Syphilis Treatment

A. Specific Measures

1. Penicillin - Penicillin, as benzathine penicillin G or aqueous procaine penicillin G, is the drug of choice for all forms of syphilis and other spirochetal infections. Effective tissue levels must be maintained for several days or weeks because of the spirochete’s long generation time (about 30 hours). Penicillin is highly effective in early infections and variably effective in the late stages. The principal contraindication is hypersensitivity to the penicillins. The recommended treatment schedules are included below in the discussion of the various forms of syphilis.

2. Other Antibiotic Therapy - Oral tetracyclines are effective in the treatment of syphilis for patients who are allergic to penicillin. Tetracycline, 500 mg orally four times daily for 14 days, or doxycycline, 100 mg orally twice daily for 14 days, is given for primary, secondary, and early latent syphilis. In syphilis of more than 1 year’s duration or of unknown duration, treatment is continued for 28 days in the same doses.

Preliminary data suggest that both ceftriaxone and azithromycin are effective for the therapy of early syphilis and are now accepted alternative regimens to penicillin after doxycycline and tetracycline. The recommended dose of ceftriaxone is 1 g daily either intramuscularly or intravenously for 8-10 days. Azithromycin can be administered as a single oral dose of 2 g. Recent reports have documented failures of therapy of early syphilis with azithromycin, and this drug should be used only if no alternatives are available. Because of the limited clinical experience with these regimens, close clinical and serologic follow-up is essential. Neither of these regimens has been studied in HIV-positive patients. Ceftriaxone at a higher dose of 2 g daily intramuscularly or intravenously for 10-14 days can also be used as alternative therapy for neurosyphilis in patients with non-immunoglobulin E (IgE)-mediated hypersensitivity to penicillin.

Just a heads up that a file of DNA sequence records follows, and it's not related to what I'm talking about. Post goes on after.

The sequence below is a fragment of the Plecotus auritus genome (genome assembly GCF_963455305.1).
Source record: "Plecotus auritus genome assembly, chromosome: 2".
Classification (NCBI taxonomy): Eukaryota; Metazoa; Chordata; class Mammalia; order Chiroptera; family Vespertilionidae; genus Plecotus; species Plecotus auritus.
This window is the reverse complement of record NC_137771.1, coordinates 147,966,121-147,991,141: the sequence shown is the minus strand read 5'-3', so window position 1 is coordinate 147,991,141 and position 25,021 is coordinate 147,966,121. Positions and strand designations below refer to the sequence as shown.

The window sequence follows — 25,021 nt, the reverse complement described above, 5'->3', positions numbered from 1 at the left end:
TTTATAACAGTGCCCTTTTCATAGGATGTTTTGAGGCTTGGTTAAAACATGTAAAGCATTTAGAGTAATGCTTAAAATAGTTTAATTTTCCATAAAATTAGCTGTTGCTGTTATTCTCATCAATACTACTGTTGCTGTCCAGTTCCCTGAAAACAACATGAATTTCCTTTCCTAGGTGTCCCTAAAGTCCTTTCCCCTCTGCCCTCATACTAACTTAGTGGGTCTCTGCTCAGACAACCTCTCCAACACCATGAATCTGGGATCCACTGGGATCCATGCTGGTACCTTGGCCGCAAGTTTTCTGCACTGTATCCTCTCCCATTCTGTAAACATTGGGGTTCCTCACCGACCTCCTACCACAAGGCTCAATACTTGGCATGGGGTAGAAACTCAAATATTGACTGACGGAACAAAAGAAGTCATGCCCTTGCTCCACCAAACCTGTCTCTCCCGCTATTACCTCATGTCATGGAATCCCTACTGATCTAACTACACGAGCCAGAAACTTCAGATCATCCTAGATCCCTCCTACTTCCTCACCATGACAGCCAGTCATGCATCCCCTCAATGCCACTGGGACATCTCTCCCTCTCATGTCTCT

B. Local Measures (Mucocutaneous Lesions)

Local treatment is usually not necessary. No local antiseptics or other chemicals should be applied to a suspected syphilitic lesion until specimens for microscopy have been obtained.

C. Public Health Measures

Patients with infectious syphilis must abstain from sexual activity until rendered noninfectious by antibiotic therapy. All cases of syphilis must be reported to the appropriate public health agency for assistance in identifying and treating contacts. In addition, all patients with syphilis should have an HIV test at the time of diagnosis. In areas of high HIV prevalence, a repeat HIV test should be performed in 3 months if the initial test was negative.

D. Empirical Postexposure Treatment

Patients who have been exposed to infectious syphilis within the preceding 3 months may be infected but seronegative and thus should be treated as for early syphilis. Persons exposed more than 90 days previously should be treated based on serologic results. If their partners are unavailable for testing or unreliable for follow-up, empirical therapy is indicated. Others at high risk either for infection (ie, those with other sexually transmitted diseases and those infected with HIV) or its consequences (ie, pregnant women) should undergo serologic tests for syphilis. The present recommended therapy for gonorrhea (single-dose ceftriaxone or cefpodoxime) may not be effective in treating incubating syphilis. Therefore, patients with gonorrhea and a known exposure to syphilis should be treated with separate regimens effective against both diseases.


Provided by ArmMed Media
Revision date: June 21, 2011
Last revised: by Janet A. Staessen, MD, PhD